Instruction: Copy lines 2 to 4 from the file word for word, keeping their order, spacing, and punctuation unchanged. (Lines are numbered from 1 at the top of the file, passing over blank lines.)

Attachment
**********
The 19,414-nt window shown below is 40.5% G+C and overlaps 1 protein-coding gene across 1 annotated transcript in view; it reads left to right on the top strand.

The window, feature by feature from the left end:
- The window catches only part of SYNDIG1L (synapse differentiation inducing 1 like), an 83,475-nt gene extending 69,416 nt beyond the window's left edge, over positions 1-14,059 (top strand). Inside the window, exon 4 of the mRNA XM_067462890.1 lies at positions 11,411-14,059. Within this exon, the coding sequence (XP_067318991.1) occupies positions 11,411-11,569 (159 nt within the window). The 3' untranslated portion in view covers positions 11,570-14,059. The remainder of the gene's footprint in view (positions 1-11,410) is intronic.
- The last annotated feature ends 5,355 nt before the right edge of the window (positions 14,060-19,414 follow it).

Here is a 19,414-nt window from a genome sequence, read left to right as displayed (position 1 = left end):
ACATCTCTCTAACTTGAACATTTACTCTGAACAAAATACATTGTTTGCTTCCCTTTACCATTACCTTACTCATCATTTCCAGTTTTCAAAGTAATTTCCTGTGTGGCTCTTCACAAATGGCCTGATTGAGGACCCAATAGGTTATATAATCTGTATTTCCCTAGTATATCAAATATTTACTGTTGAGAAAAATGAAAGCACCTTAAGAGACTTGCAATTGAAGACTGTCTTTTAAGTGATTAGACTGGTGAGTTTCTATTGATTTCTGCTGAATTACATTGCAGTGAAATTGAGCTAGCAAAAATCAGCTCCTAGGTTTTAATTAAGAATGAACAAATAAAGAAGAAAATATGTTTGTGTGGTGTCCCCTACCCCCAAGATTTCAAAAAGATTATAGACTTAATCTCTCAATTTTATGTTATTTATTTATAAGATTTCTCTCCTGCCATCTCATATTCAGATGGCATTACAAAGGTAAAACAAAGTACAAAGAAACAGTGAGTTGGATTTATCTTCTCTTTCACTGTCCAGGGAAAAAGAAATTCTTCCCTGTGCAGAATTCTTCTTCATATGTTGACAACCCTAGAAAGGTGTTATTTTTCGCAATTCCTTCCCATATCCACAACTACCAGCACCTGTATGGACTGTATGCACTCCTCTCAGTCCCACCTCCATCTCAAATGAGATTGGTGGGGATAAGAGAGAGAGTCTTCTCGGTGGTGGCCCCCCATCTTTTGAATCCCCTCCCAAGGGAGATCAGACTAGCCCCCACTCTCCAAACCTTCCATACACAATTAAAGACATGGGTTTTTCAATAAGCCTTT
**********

The window, feature by feature from the left end:
- The window catches only part of SYNDIG1L (synapse differentiation inducing 1 like), an 83,475-nt gene extending 69,416 nt beyond the window's left edge, over positions 1-14,059 (top strand). Inside the window, exon 4 of the mRNA XM_067462890.1 lies at positions 11,411-14,059. Within this exon, the coding sequence (XP_067318991.1) occupies positions 11,411-11,569 (159 nt within the window). The 3' untranslated portion in view covers positions 11,570-14,059. The remainder of the gene's footprint in view (positions 1-11,410) is intronic.
- The last annotated feature ends 5,355 nt before the right edge of the window (positions 14,060-19,414 follow it).